South Africans are ruled by criminals, says Jonny Steinberg in his latest offering, Thin Blue: The unwritten rules of policing South Africa.
I can't stop thinking what would happen if criminals got hold of this book.
Will it motivate them to continue making our lives hell because they know they "are in charge"?
Steinberg does not realy connect with his reader.
For eight years, he spent almost every weekend in the back of a police van patrolling the overpopulated streets of Alexandra and the suburbs with only one mission: to uncover the relationship between ordinary South Africans and the government they have elected.
It's clear throughout the book that criminals are in charge. In the first chapter, in two juxtaposed incidents on the same Saturday night and involving the same police officers, constables K and N, he relates how helpless Constable K feels when unruly thugs threatened to kill his children.
It is also here that seven thugs dictate to officers how and how not to carry out their duties. The officers were trying to get one of the youngsters to return his father's bakkie, which he had stolen.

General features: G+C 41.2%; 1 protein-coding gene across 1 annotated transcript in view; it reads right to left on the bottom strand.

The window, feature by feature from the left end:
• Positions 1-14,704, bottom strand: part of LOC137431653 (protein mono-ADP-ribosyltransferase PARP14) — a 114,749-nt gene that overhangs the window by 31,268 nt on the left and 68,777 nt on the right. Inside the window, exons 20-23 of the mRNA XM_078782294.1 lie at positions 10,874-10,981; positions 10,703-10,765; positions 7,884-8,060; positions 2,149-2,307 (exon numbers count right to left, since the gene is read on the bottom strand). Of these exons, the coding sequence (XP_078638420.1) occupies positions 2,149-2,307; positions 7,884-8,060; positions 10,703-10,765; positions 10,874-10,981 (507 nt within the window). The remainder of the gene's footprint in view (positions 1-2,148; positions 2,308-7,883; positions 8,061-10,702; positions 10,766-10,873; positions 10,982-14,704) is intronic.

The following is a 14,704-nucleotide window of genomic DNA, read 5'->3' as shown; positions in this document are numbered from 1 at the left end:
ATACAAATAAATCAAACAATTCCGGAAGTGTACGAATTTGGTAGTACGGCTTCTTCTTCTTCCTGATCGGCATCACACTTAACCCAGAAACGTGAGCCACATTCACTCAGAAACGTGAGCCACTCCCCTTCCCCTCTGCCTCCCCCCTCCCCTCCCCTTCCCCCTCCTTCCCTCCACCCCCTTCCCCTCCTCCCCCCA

Abuse and death threats against Constable K's children follow.
"If they tried to arrest anybody, they would be overpowered and their guns taken from them. They were trapped into standing there and listening to the short one-volley death threats at Constable K's children.
"The only way they could get out of this trap was to increase their own number, to get more of them to the scene."
In the next chapters he highlights how communities desperately try to reclaim their streets because the police have failed to do so. Steinberg says the police seek relief from the streets by attending to problems of domestic violence.
"The only thing police are good at is gaining control of criminals in emergency situations such as the recent xenophobic violence and dealing with domestic violence."